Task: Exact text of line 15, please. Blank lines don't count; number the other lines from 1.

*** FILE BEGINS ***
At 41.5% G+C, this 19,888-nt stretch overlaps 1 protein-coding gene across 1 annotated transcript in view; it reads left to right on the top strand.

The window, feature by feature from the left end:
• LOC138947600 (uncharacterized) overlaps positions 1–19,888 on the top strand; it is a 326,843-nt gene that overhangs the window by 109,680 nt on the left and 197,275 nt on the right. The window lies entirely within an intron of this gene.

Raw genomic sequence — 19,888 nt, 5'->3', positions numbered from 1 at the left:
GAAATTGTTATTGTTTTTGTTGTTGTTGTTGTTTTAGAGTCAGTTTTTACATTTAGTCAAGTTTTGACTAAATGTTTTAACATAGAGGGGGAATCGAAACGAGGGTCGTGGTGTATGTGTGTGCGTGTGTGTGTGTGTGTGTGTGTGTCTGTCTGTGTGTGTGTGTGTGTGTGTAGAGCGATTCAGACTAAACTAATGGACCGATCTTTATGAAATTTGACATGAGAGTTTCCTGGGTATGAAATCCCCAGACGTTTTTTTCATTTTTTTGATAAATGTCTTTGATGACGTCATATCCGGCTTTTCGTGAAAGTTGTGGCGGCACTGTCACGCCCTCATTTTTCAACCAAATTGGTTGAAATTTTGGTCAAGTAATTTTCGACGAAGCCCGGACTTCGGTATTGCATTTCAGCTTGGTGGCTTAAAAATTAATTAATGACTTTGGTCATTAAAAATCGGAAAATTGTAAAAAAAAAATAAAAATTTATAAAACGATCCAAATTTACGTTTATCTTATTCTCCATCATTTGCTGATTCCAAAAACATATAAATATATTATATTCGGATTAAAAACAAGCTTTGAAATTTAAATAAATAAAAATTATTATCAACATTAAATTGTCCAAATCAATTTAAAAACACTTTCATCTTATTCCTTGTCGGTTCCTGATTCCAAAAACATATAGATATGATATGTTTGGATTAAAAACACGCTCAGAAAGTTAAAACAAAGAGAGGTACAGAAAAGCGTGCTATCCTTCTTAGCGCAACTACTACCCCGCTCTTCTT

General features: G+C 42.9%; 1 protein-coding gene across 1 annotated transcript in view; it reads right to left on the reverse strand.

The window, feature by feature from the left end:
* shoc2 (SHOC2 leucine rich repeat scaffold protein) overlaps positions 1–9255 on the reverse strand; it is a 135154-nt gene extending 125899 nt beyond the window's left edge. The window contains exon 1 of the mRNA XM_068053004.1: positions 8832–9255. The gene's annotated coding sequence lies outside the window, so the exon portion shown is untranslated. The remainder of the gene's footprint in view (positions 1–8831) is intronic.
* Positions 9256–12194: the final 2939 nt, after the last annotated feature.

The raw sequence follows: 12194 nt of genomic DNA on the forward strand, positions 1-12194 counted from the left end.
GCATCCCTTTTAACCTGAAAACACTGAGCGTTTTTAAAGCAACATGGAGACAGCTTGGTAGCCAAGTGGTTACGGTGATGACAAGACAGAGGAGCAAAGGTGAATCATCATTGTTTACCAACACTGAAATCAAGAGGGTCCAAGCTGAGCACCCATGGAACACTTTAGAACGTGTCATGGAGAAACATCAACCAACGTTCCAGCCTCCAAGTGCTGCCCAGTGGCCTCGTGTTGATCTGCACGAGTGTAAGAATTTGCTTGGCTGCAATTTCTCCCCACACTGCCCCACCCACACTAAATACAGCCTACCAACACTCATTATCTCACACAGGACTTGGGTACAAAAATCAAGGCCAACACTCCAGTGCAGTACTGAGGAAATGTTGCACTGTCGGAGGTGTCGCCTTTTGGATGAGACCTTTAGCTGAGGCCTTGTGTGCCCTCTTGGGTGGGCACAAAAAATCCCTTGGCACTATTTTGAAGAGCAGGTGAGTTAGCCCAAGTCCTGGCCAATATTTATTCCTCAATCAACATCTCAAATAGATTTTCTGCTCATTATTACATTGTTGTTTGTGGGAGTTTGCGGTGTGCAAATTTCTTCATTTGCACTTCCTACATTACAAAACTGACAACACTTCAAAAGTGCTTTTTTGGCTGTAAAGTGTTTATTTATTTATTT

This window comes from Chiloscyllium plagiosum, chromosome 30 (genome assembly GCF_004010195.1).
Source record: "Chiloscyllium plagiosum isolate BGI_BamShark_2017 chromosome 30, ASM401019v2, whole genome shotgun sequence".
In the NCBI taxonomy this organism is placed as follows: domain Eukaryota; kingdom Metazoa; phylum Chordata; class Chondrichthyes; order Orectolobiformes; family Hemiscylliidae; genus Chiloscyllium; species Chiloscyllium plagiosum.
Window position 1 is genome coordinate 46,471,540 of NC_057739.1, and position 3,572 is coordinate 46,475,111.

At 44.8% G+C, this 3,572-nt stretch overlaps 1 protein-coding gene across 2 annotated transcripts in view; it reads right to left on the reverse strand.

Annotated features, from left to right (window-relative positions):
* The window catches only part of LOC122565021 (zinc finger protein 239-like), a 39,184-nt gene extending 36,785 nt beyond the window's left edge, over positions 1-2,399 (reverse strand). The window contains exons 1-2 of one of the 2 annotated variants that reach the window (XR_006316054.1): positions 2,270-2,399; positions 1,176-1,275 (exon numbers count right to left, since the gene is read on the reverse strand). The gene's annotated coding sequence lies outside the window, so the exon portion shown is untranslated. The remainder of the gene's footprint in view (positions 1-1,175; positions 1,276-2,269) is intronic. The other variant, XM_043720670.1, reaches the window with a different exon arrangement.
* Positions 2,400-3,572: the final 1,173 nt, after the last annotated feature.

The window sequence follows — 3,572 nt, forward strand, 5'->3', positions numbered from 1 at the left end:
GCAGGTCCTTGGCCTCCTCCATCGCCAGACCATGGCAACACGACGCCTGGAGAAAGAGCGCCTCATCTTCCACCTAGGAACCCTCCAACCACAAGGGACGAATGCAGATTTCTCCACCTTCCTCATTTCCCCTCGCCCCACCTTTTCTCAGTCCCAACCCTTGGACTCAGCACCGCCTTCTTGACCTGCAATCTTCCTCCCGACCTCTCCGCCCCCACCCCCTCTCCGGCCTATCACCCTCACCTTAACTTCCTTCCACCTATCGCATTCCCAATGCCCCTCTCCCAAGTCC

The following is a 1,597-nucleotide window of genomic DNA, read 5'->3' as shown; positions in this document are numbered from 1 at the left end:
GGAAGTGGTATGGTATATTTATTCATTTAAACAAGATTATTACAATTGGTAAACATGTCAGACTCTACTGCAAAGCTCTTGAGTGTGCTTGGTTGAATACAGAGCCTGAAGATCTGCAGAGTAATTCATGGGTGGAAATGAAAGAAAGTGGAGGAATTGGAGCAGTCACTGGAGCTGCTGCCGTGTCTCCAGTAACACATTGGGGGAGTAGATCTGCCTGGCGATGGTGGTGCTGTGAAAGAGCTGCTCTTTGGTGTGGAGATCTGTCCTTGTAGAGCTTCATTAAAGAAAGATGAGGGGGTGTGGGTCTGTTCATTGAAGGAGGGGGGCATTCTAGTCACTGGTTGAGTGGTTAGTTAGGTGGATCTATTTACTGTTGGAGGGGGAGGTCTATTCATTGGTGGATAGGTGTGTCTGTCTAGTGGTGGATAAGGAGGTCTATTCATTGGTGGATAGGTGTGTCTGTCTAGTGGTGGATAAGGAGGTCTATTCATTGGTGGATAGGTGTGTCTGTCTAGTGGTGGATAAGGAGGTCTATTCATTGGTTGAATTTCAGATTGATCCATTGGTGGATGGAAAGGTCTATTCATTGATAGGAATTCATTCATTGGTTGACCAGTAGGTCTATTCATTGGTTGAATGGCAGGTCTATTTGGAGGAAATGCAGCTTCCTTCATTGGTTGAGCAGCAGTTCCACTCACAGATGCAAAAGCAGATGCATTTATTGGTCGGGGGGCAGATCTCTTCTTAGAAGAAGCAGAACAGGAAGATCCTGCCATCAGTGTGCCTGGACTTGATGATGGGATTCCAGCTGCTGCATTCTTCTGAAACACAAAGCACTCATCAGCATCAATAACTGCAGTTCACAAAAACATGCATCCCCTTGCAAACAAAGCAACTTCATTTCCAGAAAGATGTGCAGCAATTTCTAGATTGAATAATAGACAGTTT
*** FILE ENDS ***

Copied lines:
Window position 1 is genome coordinate 46,471,540 of NC_057739.1, and position 3,572 is coordinate 46,475,111.